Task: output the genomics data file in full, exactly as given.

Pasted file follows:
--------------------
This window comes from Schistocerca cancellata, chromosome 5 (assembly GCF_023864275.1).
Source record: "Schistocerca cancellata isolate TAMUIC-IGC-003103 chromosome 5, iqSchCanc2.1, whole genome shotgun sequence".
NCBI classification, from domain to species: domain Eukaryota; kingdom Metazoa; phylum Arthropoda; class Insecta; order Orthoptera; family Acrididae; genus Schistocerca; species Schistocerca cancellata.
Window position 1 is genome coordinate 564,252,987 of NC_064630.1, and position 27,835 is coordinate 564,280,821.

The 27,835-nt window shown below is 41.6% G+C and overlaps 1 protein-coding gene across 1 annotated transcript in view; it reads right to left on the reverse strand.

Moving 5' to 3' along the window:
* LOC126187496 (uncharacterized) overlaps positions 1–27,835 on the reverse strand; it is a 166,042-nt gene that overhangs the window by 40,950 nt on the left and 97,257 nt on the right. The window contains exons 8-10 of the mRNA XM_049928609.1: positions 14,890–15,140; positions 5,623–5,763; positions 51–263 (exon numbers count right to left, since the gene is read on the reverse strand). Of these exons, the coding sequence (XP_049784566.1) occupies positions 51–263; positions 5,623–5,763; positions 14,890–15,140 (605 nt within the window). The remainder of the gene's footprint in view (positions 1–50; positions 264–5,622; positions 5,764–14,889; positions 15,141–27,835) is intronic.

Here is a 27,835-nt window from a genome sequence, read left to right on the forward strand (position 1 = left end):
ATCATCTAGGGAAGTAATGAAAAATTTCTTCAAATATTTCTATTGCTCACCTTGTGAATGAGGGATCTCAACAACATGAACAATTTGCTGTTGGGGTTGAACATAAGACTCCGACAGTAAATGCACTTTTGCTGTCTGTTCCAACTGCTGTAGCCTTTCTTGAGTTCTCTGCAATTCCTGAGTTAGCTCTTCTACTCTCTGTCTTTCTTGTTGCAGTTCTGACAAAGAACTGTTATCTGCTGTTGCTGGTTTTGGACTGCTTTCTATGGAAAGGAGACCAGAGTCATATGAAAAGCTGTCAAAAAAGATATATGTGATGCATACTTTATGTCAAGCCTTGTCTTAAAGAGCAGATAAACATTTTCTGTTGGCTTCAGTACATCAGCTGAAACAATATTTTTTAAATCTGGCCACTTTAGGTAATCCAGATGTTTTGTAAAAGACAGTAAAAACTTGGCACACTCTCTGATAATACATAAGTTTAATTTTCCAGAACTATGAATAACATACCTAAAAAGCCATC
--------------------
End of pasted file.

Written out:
This window comes from Schistocerca cancellata, chromosome 5 (assembly GCF_023864275.1).
Source record: "Schistocerca cancellata isolate TAMUIC-IGC-003103 chromosome 5, iqSchCanc2.1, whole genome shotgun sequence".
NCBI classification, from domain to species: domain Eukaryota; kingdom Metazoa; phylum Arthropoda; class Insecta; order Orthoptera; family Acrididae; genus Schistocerca; species Schistocerca cancellata.
Window position 1 is genome coordinate 564,252,987 of NC_064630.1, and position 27,835 is coordinate 564,280,821.

The 27,835-nt window shown below is 41.6% G+C and overlaps 1 protein-coding gene across 1 annotated transcript in view; it reads right to left on the reverse strand.

Moving 5' to 3' along the window:
* LOC126187496 (uncharacterized) overlaps positions 1–27,835 on the reverse strand; it is a 166,042-nt gene that overhangs the window by 40,950 nt on the left and 97,257 nt on the right. The window contains exons 8-10 of the mRNA XM_049928609.1: positions 14,890–15,140; positions 5,623–5,763; positions 51–263 (exon numbers count right to left, since the gene is read on the reverse strand). Of these exons, the coding sequence (XP_049784566.1) occupies positions 51–263; positions 5,623–5,763; positions 14,890–15,140 (605 nt within the window). The remainder of the gene's footprint in view (positions 1–50; positions 264–5,622; positions 5,764–14,889; positions 15,141–27,835) is intronic.

Here is a 27,835-nt window from a genome sequence, read left to right on the forward strand (position 1 = left end):
ATCATCTAGGGAAGTAATGAAAAATTTCTTCAAATATTTCTATTGCTCACCTTGTGAATGAGGGATCTCAACAACATGAACAATTTGCTGTTGGGGTTGAACATAAGACTCCGACAGTAAATGCACTTTTGCTGTCTGTTCCAACTGCTGTAGCCTTTCTTGAGTTCTCTGCAATTCCTGAGTTAGCTCTTCTACTCTCTGTCTTTCTTGTTGCAGTTCTGACAAAGAACTGTTATCTGCTGTTGCTGGTTTTGGACTGCTTTCTATGGAAAGGAGACCAGAGTCATATGAAAAGCTGTCAAAAAAGATATATGTGATGCATACTTTATGTCAAGCCTTGTCTTAAAGAGCAGATAAACATTTTCTGTTGGCTTCAGTACATCAGCTGAAACAATATTTTTTAAATCTGGCCACTTTAGGTAATCCAGATGTTTTGTAAAAGACAGTAAAAACTTGGCACACTCTCTGATAATACATAAGTTTAATTTTCCAGAACTATGAATAACATACCTAAAAAGCCATC